This would usually be swim time in either the lake or the pool. At our camp we were entitled to a period off every day to relax or catch up with our groups. I would often have this period off anyway with no class so I'd join in on the lake swim. After spending 5 hours sweating on a tennis hard court in the sun this was a refreshing way to get my energy back.

A lot of the time I would skip the lake swim and play a set or two with the other coaches. It's always good to have a small escape from everything going on at camp and this was where I would find mine.

5.30 - 6.20pm

Free Play

Free play is the campers' favourite time. It's usually spent playing basketball with campers or a range of other activities, sometimes the campers would hang in the bunk, sleep, read, hangout with other groups. Bunk staff would split up and make sure our campers were all accounted for.

6.30 - 6.45pm

Evening Line Up

The entire camp would meet at the flag pole for announcements. We would give awards to our campers for trying hard, accomplishing something new, helping a friend etc... Birthdays are celebrated and shout outs are given too.

6.45 - 7.15pm


Time to shove another 3000 calories down my throat. This time it could be pasta, turkey, chicken, fish, salad (maybe) peanut butter sandwiches, burgers... whatever was going.

Ironically I would be trying to make my campers eat healthily whilst doing this!

7.20 - 7.30pm

Shower Time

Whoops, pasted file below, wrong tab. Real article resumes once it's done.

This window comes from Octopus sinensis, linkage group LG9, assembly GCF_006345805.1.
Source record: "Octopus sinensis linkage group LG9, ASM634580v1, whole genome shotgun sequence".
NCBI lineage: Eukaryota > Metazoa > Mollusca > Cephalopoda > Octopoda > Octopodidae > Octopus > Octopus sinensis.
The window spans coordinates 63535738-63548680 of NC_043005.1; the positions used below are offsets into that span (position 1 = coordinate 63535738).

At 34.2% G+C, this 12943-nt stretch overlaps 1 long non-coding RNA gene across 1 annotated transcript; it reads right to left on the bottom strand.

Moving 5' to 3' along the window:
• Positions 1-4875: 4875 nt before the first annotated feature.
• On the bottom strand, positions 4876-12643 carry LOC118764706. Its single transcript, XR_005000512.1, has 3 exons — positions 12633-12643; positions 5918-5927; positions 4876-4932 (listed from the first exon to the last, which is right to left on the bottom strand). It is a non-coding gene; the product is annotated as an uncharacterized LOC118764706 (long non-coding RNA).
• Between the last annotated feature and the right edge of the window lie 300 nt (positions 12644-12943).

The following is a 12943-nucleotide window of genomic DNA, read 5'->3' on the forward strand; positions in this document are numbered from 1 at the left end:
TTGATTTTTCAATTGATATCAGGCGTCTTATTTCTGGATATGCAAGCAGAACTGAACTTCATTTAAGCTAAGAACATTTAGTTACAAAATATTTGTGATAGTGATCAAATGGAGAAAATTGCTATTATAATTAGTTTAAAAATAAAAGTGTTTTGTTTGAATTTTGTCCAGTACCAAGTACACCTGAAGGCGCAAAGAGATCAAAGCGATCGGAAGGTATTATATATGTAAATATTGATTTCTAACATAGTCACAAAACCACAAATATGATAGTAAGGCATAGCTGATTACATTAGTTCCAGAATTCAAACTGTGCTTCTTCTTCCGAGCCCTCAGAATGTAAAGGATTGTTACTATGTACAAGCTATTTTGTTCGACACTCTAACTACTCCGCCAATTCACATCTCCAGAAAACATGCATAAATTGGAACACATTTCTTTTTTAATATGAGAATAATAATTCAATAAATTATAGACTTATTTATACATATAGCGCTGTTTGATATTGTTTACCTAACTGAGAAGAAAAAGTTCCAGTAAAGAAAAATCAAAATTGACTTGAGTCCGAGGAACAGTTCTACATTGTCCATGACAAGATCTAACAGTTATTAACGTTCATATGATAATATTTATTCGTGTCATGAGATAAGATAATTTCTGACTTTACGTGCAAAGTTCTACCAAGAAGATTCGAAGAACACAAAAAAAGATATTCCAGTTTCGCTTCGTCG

This is where you distinguish whether it’s a summer tan on your face or just copious amounts of dirt from handling tennis balls and racquets all day. Maybe a cheeky look at your butt in the shower will help know where you are on the summer tan scale.

8.00 - 9.00pm

Evening Activity

Again this would change every night, it could be a big all camp event like a talent show, a theatre play, a party or something with just your group like a movie night in the bunk, dodgeball, a pool party, a campfire, the list is endless as theres hundreds of activities at camp.

10pm - 1am

Staff Free Time

Unless we were on bunk duty we would have the next 3 hours to go off camp and into town. What you do here is really up to you, some people chose to stay on camp and go to bed early, hang out in the staff room with the wi-fi, play late night basketball games, write music, read, count shooting stars, eat more food, go to the gym...

And the next day it all starts over again..

Some useful Summer Camp Tennis games to know & learn

  • Touch the Fence - Advanced level, (8-20 players)
  • Around the World - Advanced level, (8-20 players)
  • King of the Court - Advanced level (4-8 players)
  • Champion - Intermediate-Advanced level (8-32 players)
  • Strawberries & Bananas - Beginner level (2-20 players)
  • Knots & Crosses - All levels (4-10 players)
  • Beat the Coach - All levels (2-10 players)

If you want to know about coaching tennis at summer camp then you can always e-mail me at l.macleod@smallerearth.com, i'm happy to answer any questions you may have or help with lesson planning!

Camp Leaders
With over 20 years of travel experience, the Camp Leaders team has the answers to almost anything you can think of. We're here to help you sort your ultimate summer - feel free to ask us anything.